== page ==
LOCKINGTON — Area residents who don’t like cleaning their yards of pet waste now have a new option for taking care of the mess.
Robert J. Preston Jr., of Lockington, has opened Preston’s Animal Waste Service.
“These businesses do well in big cities,” he said recently. “I have lived in Columbus for the past 30 years. I decided I should come home and help (my parents) out and I wanted to do something unique (as a business).”
Preston and a friend who did landscaping in Columbus ran a similar operation there. When he moved back to Shelby County not long ago, he saw that no one here provided those services.
“I wanted to do something that there wasn’t a whole bunch of around and I couldn’t find any (waste removal firms),” he said. The local company will clear yards for customers throughout Shelby and Miami counties and the adjacent sections of Auglaize and Darke counties.
“People for health reasons can’t do it. Older people can’t do it. Some people just don’t want to do it,” Preston said. And some people are just too busy to take the time to pick up poop after their dogs make a run for the yard.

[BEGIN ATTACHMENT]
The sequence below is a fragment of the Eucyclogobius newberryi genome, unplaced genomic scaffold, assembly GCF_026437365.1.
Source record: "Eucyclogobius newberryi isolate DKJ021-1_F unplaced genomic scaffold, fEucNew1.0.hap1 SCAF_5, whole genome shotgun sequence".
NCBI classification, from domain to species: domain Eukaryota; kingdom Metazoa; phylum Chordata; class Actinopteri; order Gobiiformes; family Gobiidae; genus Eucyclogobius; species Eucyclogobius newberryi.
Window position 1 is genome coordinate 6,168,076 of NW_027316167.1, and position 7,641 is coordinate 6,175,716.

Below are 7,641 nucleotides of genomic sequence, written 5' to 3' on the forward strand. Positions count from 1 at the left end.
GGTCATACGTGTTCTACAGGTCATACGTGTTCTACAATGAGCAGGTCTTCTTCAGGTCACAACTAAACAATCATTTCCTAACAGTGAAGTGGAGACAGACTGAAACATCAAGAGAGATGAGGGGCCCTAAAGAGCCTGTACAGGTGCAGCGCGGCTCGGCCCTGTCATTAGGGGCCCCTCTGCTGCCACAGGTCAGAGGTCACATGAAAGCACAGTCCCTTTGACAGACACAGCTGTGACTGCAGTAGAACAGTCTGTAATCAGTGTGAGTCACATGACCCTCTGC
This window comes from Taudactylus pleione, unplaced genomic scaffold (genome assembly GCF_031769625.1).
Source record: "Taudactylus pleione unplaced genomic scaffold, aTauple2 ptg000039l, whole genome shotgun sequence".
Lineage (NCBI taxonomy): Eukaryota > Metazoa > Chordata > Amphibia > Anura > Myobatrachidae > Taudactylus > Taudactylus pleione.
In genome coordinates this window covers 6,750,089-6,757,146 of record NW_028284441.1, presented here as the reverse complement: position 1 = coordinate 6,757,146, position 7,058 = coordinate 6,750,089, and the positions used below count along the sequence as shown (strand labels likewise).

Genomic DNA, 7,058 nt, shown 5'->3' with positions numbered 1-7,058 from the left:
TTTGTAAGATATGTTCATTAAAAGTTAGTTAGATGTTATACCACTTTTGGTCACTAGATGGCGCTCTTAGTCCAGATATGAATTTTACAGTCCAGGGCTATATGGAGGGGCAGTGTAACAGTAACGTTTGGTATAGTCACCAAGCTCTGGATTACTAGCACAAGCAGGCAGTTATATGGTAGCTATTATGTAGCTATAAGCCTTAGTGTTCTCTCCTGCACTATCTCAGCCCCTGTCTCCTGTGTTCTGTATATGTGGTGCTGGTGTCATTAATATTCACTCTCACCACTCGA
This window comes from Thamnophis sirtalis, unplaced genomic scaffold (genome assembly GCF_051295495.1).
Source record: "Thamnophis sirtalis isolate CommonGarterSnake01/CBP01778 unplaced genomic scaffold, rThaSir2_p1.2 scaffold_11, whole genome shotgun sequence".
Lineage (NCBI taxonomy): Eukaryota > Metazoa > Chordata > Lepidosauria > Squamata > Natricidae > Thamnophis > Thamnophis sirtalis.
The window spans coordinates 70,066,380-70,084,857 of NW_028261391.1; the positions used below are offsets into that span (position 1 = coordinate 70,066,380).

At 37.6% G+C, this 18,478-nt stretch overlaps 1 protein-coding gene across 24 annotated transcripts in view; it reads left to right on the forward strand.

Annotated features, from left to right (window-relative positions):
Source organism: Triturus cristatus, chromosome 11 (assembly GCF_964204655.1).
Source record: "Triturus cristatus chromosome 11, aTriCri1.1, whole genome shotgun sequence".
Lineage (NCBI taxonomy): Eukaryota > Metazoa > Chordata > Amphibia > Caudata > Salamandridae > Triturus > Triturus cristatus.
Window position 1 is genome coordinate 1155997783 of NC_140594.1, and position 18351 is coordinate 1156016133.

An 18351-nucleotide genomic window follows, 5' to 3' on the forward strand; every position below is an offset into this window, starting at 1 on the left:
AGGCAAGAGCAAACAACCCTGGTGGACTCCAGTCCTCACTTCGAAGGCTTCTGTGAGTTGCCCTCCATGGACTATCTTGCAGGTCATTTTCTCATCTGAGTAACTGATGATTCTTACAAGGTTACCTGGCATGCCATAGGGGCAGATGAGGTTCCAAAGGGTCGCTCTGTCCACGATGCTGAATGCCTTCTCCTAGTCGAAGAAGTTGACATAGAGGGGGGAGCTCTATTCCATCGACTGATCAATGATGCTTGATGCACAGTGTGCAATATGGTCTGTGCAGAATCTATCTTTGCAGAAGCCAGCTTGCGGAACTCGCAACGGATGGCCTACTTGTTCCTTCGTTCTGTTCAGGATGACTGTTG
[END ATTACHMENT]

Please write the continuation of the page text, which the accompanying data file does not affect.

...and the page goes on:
Besides Preston, the animal waste-removal firm has two other part-time employees. Preston guarantees the work.
He bases his fees on the number of visits per week or per month, not on the size of dogs. He does not write contracts, but tries to establish regular schedules with his clients.
“If someone isn’t satisfied, we’ll refund their money,” he said. Fees are $10 per week for weekly cleaning of waste from one dog and $5 for each additional dog; $15 per week for biweekly cleaning and $6 per additional dog; $15 per week for semiweekly cleaning and $4 per additional dog. One-time, thorough cleaning costs $30 per half hour.
For additional fees, Preston will hose off patios, apply disinfectant to kennel floors, and the like.
“Our business is dedicated to making life easier for dog owners by cleaning up and removing dog waste from their yards and dog pens. Our work will provide a very high level of service quality with regard to reliability, thoroughness and courtesy,” Preston said.
Dogs are not the only animals he’s cleaned up after.
“I’ve done rabbit cages. A woman had cerebral palsy and asked us to clean out (her cat’s) litter box, so we did,” Preston said. If someone asked him to clean out a horse stall, “we’d look at it,” he noted.
For information, call 937-418-3022, email firstname.lastname@example.org or visit www.poodoggy.com.
Reach the writer at 937-538-4824. Follow her on Twitter @PASpeelmanSDN.